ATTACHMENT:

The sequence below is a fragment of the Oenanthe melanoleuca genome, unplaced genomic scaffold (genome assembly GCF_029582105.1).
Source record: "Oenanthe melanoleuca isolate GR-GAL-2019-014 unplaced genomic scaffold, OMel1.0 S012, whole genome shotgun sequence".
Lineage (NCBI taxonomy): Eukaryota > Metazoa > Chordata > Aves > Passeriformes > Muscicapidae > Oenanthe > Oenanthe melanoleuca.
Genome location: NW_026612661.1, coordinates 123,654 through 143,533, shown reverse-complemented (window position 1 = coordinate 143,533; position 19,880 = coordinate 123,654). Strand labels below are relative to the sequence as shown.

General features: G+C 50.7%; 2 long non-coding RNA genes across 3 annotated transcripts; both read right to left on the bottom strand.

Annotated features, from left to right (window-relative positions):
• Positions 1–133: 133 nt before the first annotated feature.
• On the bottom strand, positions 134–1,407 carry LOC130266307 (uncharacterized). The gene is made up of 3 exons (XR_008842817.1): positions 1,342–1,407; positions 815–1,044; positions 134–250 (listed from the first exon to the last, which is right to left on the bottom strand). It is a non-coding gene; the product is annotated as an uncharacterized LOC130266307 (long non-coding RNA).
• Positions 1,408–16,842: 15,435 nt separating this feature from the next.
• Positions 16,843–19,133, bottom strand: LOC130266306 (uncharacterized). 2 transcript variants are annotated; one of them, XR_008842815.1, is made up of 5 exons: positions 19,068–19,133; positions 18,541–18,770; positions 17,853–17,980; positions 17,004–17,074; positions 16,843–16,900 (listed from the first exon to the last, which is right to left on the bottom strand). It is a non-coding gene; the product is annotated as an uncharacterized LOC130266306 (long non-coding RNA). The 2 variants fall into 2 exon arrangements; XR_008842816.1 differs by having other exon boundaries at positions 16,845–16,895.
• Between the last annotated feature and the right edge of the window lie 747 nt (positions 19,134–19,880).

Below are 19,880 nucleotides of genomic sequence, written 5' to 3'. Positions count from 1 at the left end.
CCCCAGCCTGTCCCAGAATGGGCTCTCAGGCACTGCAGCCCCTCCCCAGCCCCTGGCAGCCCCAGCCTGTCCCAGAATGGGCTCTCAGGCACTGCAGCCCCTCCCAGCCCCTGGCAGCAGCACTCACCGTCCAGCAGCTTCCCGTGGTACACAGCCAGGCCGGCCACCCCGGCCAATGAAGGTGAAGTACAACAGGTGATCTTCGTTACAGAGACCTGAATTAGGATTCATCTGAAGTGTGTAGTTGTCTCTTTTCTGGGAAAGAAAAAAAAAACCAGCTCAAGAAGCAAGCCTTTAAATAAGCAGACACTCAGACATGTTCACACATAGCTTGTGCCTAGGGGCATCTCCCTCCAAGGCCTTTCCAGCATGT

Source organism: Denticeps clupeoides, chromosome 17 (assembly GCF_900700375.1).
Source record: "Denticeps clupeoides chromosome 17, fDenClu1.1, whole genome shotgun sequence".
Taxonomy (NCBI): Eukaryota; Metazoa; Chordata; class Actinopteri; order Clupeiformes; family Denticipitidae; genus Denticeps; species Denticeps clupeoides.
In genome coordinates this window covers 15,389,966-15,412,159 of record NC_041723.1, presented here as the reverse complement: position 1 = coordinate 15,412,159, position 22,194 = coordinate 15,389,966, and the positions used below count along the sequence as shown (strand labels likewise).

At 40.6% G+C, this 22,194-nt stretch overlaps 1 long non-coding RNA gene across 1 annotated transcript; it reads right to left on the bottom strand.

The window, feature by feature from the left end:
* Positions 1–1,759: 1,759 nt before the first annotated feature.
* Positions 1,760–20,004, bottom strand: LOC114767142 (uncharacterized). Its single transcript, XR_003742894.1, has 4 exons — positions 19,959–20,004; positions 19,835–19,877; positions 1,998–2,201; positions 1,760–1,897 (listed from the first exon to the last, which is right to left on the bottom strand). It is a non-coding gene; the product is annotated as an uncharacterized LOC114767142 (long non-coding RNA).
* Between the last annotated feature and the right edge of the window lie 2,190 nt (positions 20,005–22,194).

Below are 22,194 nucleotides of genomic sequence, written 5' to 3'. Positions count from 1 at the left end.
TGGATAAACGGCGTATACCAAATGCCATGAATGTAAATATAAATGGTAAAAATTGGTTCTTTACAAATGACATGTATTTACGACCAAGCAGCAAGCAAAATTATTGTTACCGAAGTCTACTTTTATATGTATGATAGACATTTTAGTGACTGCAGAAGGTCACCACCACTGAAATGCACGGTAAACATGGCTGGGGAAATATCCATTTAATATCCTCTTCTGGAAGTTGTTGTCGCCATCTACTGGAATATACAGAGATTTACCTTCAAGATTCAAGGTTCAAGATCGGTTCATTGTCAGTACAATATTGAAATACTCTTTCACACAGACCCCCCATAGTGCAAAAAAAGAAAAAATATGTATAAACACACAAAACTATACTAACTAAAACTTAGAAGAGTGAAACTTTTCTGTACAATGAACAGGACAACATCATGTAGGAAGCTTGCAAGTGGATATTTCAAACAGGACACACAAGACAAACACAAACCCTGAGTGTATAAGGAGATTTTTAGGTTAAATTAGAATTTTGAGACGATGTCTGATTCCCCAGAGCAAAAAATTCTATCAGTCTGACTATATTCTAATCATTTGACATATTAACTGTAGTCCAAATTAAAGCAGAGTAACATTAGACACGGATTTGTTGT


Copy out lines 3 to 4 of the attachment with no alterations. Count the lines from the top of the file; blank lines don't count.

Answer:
Lineage (NCBI taxonomy): Eukaryota > Metazoa > Chordata > Aves > Passeriformes > Muscicapidae > Oenanthe > Oenanthe melanoleuca.
Genome location: NW_026612661.1, coordinates 123,654 through 143,533, shown reverse-complemented (window position 1 = coordinate 143,533; position 19,880 = coordinate 123,654). Strand labels below are relative to the sequence as shown.